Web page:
Your Health

Busting myths about breast health

Photo of four women wearing pink ribbons for breast cancer awareness.
Photo of Martina Gornik-Marion. SUSAN DENNEHY
Winnipeg Regional Health Authority
Published Friday, October 5, 2018

Lumps in your breast are a sure sign of cancer.

Biopsies cause breast cancer to spread.

Men don’t get breast cancer.

All three of these statements have at least two things in common.

One, they are all false. Two, they are among the dozens of common misconceptions and myths about breast cancer that are often passed around as fact these days.

This misinformation poses a problem.

Breast cancer continues to affect women and their families worldwide. The Canadian Cancer Society estimates that as many as 26,300 women, or about 72 women a day, were diagnosed with the disease in 2017. There were also 230 men diagnosed with breast cancer last year.

As a result, it is important to ensure that women and men have access to accurate information about breast cancer, and how it can be prevented or treated. To that end, the Breast Health Centre has decided to mark Breast Cancer Awareness Month this October by pulling together a list of some of the more common myths about the disease. They include:

Lumps in your breast are a sure sign of cancer.

Not every lump in your breast is a sure sign of cancer. Approximately 80 percent of breast lumps are benign (non-cancerous). There are many reasons for breast lumps, such as hormonal changes, benign lumps, fibrocystic changes, injury or infection. If you discover a new lump, see your health-care provider.

Biopsies cause cancer to spread.

This is a common concern. While there is a theoretical risk that a biopsy could cause breast cancer to spread, there is no clear scientific evidence to show that this actually happens. Biopsies provide you and your health-care team with a diagnosis and important information to guide and tailor treatment decisions.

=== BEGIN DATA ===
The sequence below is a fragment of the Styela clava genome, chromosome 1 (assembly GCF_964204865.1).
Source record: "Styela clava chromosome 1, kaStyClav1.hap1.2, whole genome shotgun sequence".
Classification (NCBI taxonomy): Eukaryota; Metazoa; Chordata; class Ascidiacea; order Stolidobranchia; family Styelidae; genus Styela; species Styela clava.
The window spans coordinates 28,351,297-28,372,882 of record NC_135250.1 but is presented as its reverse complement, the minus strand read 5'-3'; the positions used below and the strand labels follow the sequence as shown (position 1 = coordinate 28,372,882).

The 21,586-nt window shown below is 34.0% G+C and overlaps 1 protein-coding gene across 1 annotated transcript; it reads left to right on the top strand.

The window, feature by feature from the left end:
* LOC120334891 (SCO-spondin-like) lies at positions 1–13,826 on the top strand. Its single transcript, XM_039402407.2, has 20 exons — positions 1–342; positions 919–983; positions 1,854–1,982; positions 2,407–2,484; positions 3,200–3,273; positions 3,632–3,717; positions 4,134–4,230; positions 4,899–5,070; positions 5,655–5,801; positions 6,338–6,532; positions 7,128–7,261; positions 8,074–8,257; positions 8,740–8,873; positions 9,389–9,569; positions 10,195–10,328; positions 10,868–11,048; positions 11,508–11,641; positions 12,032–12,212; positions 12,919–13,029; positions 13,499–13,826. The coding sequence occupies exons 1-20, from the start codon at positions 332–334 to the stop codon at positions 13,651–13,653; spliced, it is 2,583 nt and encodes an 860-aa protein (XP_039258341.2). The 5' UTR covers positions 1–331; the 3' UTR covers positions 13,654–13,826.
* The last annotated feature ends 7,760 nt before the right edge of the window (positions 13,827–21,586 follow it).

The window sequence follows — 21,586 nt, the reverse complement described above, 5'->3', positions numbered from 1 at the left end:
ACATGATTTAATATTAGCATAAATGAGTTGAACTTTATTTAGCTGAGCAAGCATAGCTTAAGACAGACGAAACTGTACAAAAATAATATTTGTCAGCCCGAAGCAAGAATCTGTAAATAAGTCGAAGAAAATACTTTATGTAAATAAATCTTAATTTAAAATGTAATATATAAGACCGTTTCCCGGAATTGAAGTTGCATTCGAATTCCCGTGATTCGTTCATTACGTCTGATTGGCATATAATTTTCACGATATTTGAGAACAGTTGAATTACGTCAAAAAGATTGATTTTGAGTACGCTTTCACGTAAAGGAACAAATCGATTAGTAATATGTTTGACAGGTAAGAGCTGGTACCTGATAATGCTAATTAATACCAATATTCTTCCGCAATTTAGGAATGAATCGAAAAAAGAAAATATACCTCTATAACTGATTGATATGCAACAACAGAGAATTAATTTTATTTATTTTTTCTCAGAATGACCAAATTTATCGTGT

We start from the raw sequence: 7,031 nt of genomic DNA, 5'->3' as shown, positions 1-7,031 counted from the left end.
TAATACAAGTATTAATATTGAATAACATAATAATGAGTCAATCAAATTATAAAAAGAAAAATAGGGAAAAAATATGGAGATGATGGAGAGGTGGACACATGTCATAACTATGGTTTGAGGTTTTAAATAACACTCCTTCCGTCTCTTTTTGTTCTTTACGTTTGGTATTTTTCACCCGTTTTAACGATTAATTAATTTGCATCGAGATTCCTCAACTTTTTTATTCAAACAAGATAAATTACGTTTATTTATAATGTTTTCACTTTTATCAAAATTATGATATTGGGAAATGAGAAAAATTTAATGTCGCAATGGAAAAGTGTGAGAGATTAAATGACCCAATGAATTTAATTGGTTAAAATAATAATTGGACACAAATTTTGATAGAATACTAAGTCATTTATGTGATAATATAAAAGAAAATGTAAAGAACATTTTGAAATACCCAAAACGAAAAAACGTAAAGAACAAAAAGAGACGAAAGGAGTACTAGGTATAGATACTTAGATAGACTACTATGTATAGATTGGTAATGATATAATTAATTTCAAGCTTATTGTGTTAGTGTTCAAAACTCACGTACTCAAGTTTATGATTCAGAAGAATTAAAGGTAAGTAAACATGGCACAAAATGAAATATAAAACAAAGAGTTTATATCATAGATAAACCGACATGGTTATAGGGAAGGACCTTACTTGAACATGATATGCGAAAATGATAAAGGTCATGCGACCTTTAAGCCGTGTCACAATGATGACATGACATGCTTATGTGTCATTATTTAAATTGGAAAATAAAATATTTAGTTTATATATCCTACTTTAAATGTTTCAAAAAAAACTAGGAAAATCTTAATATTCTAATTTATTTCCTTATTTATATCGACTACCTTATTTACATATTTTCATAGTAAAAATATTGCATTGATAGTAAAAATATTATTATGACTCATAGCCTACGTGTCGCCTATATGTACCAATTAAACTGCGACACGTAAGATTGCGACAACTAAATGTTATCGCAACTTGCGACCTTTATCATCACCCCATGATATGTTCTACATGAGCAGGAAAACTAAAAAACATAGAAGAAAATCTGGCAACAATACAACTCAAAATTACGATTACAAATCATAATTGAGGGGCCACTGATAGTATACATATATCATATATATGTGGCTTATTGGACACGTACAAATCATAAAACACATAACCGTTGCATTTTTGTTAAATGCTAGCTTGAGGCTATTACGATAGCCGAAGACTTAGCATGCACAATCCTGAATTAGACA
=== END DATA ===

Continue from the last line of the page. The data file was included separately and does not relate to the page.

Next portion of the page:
Young women and men don’t get breast cancer.

Young women and men do get breast cancer, but the risk is low. In 2016, the risk of this sort of cancer for women under the age of 40 was four per cent. As for men, approximately one per cent will get breast cancer. Women and men of all ages are encouraged to make breast health part of their overall routine.

Taking birth control pills increases the risk of breast cancer.

There is a small increase in risk, but that ends ten years after discontinuing the pills. Most new types of birth control pills contain smaller amounts of hormones. Talk to your health care provider about what’s best for you.

Chemicals in substances like nail polish, hair dye or antiperspirants can cause breast cancer.

There is no scientific evidence to suggest there is a link between hair dye or antiperspirants to breast cancer. There hasn’t been enough research into nail polish and other nail care products. More research is needed to better understand the effects of chemical exposure and how to protect against these risks in our daily lives.

Eating organic food or going vegetarian helps reduce the risk of breast cancer.

There is no scientific evidence to suggest that eating organic food – or any particular food – will lower your risk. The important thing is to eat a healthy diet. To that end, a vegetarian diet may help reduce the risk because they usually include healthier foods. The DASH and Mediterranean diets are also considered healthy. Remember that too much food – healthy or not – can lead to you becoming overweight. Having high amounts of added sugar and sugary foods will add even more calories and means you are eating less healthy food. Being overweight increases your risk. Bottom line: Eating a well-balanced diet with healthy foods, reducing the amount of added sugar and sugary foods and keeping your weight as healthy as you can, will help reduce your risk of breast cancer.

You can’t do anything to prevent breast cancer.

Breast cancer can strike anyone at any time. But some people are more at risk than others. For example, menopausal women who are overweight or have high body fat are at higher risk. But you can take steps to reduce your risk. For example, working towards a healthy body weight, being physically active, limiting your alcohol intake and quitting smoking can reduce your risk. To learn more about what you can do to help prevent breast cancer, talk your health-care provider – and get the real facts about this disease.

Susan Dennehy is a clinical nurse specialist at the Breast Health Centre. This column was originally published in the Winnipeg Free Press on Friday, October 5, 2018.


Breast Health Centre

The Canadian Cancer Society on how to reduce the risks of breast cancer

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